March 29, 2020
The World Health Organization has officially declared the spread of COVID-19, the disease caused by the novel coronavirus, a pandemic. Now detected in more than 100 countries, this novel respiratory illness was first identified in December 2019. It likely spreads from person-to-person through respiratory droplets that are produced when an infected person coughs or sneezes. Symptoms can range from mild to severe and can include cough, fever and shortness of breath.
COVID-19 cases have been confirmed throughout the United States, including in the Delaware Valley. Local, state and federal authorities and other organizations have been taking significant steps to reduce the risk for further transmission, such as closing schools and canceling large social events.
Hospitals and health systems nationwide are considering the impact COVID-19 may have on the timing and delivery of care, and it is critical that we pay particular attention to the needs of our more vulnerable patients, which include people with cancer. While this continues to be a rapidly evolving situation, cancer patients require special consideration.
Based on what experts have seen so far, it appears that older adults, people with chronic health conditions like diabetes, heart disease and lung disease, and those with weakened immune systems are more likely to experience serious complications from COVID-19 infection. This includes people who have been diagnosed with cancer, especially bone marrow transplant patients and those undergoing active treatment.
At the Sidney Kimmel Cancer Center – Jefferson Health, which is part of a large academic health system with 14 hospitals in two states, we follow system-wide guidance to limit patient and employee exposure to COVID-19. These guidelines, which are similar to other health care organizations, include expanded measures for exposure control, travel restrictions, patient and caregiver education and remote work options.
In alignment with the overall efforts of Jefferson Health, further protective procedures to address the unique needs of cancer patients have been implemented. My colleague, Dr. Neal Flomenberg, a bone marrow transplant expert and deputy director of SKCC, has been leading the cancer-focused efforts in collaboration with a number of other key experts including Jefferson's infectious disease team, as well as leaders from Fox Chase Cancer Center.
Additionally, managing a pandemic is an ongoing, global effort. As president-elect of the Association of American Cancer Institutes, I have been working closely with my colleagues from leading cancer research centers throughout North America to launch a platform for our members to share experiences and best practices for delivering cancer care to patients in a rapidly evolving situation.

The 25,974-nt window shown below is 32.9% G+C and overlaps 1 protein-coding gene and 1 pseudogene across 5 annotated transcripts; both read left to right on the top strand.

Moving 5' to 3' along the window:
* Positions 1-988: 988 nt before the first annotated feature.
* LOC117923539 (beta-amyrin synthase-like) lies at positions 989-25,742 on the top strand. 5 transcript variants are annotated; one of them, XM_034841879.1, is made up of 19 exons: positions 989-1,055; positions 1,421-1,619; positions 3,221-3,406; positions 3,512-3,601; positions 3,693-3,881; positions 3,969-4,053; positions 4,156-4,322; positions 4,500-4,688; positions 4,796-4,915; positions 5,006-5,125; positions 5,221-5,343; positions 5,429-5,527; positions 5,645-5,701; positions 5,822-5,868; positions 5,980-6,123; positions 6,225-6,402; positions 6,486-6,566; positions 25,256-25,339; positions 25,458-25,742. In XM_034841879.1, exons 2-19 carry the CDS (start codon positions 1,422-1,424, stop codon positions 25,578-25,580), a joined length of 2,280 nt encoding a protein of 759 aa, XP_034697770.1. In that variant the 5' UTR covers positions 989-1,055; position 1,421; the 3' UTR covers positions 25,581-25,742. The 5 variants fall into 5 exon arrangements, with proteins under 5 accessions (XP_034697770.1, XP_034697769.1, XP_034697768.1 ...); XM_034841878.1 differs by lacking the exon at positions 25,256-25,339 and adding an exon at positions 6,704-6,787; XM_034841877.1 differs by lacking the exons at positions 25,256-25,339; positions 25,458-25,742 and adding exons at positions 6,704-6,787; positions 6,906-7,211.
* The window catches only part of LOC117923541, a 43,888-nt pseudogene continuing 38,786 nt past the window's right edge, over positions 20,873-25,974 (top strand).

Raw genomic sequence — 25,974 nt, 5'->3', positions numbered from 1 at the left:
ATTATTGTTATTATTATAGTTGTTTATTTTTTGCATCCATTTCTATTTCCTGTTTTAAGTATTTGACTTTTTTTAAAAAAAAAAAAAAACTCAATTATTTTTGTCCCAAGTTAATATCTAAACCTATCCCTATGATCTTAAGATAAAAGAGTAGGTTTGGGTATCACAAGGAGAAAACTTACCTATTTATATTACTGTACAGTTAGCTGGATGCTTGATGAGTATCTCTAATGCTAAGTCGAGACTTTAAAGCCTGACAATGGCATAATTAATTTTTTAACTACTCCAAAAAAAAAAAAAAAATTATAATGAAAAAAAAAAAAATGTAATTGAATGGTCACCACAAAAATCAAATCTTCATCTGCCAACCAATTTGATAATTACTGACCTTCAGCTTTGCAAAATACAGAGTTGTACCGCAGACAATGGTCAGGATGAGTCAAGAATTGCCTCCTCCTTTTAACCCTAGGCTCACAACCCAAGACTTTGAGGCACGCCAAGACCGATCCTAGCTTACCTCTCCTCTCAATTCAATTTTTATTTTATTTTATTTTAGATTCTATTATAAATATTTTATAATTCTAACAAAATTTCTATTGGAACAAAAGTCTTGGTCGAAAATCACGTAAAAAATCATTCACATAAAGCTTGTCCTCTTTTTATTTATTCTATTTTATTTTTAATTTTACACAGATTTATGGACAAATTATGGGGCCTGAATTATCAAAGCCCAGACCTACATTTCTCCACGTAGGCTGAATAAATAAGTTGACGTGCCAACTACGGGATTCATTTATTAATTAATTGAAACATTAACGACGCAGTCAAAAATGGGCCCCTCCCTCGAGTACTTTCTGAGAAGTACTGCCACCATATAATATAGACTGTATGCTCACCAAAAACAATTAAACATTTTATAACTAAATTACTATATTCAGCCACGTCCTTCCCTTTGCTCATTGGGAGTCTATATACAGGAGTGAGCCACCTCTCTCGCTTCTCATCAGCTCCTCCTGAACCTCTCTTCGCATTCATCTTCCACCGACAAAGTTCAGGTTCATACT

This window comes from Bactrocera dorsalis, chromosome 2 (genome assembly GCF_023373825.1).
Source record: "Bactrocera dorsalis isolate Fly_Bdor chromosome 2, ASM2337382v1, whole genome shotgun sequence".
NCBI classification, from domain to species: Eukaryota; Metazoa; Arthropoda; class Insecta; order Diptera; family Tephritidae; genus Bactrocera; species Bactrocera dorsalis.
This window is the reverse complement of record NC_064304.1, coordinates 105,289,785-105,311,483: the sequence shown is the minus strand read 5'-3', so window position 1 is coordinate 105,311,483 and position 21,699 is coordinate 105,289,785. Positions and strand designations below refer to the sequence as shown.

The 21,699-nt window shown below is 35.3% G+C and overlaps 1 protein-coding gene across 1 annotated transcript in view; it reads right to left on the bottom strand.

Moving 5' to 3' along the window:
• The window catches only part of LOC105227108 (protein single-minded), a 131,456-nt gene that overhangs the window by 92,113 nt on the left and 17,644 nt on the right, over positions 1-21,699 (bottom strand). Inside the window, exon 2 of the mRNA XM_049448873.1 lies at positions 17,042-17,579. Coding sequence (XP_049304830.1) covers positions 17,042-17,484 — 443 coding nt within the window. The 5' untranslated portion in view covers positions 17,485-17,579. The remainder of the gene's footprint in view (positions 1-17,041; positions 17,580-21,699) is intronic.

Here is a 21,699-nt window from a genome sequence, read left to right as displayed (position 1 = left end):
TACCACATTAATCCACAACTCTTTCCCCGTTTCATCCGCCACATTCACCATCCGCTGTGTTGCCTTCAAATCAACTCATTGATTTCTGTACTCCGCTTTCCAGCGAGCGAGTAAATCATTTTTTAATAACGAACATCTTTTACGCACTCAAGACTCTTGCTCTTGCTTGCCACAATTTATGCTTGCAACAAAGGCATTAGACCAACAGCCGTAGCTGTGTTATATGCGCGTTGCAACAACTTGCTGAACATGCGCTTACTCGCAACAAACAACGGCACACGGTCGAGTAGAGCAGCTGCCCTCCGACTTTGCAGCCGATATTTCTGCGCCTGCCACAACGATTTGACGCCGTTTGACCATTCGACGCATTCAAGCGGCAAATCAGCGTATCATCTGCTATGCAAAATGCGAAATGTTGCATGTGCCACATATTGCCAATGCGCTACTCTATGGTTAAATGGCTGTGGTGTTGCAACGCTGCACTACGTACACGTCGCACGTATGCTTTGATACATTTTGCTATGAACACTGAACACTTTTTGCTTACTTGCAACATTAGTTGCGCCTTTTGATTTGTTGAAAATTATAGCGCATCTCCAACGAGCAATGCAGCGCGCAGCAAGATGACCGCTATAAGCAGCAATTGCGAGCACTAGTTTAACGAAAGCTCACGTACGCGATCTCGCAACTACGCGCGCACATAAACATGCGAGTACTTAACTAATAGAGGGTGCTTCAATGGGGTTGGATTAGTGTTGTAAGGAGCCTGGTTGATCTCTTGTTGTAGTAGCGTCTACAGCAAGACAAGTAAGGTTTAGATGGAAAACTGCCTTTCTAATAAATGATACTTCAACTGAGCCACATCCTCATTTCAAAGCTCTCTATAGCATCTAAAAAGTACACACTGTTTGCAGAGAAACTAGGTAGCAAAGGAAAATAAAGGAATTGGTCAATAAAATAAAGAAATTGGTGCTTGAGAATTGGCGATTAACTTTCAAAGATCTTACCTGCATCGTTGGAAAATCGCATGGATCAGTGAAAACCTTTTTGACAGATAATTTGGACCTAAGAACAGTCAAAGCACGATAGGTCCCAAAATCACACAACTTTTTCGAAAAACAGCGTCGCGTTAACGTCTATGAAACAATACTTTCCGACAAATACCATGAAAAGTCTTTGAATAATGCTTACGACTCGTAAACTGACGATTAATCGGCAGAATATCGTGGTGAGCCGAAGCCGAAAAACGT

Here are some things to keep in mind based on the cancer-specific contain and control measures that we have developed at SKCC:
• The goal for cancer patients who are undergoing active treatment is to remain on the intended treatment schedule as close as possible. Long delays or interruptions in treatment could significantly affect outcomes for patients, so you need to balance your risks. Unless you are experiencing COVID-19 symptoms, you can keep your scheduled appointment.
• If you do have symptoms of a possible respiratory infection, limit visits to the cancer center. Before coming into an appointment, call ahead and let your health care team know if you are exhibiting symptoms like fever, cough, or shortness of breath, you have recently been to an area known to have an outbreak, or if you have been in contact with someone who has COVID-19.
• Schedule appointments during off-peak hours if possible in order to limit your exposure to others. The chemotherapy infusion center at SKCC is open on the weekends and offers later hours during the week and it is less crowded during these times.
• Take advantage of telehealth. Cancer patients seeking a telehealth visit can call 1-800-JEFFNOW.
• Note visitation policies. Most hospitals and cancer centers have made modifications to these policies, like allowing fewer visitors per patient, and prohibiting visitors who are exhibiting certain symptoms or have recently traveled to an area facing an outbreak.
• Bone marrow transplant patients and donors will likely need to follow additional precautions.
There is currently no vaccine available to prevent COVID-19. The WHO and U.S. Centers for Disease Control have outlined the following steps that everyone should follow to prevent themselves and others from getting sick:
• Wash your hands frequently with soap and water for at least 20 seconds
• If you cannot wash your hands with soap and water, use an alcohol-based hand sanitizer
• Avoid touching your face
• Cover your mouth and nose with a tissue when you cough or sneeze, or use your elbow, and immediately throw away the tissue and wash your hands or use hand sanitizer
• Clean and disinfect frequently touched surfaces including phones, keyboards, doorknobs and counters with a household disinfectant
• Stay home if you feel ill
• Avoid shaking hands with others
Additionally, to remain up-to-date on the latest information, make sure to seek out reliable sources such as:
Karen E. Knudsen, Ph.D., enterprise director at the Sidney Kimmel Cancer Center – Jefferson Health, oversees cancer care and cancer research at all SKCC sites in the Greater Philadelphia region. She writes occasionally on topics related to cancer.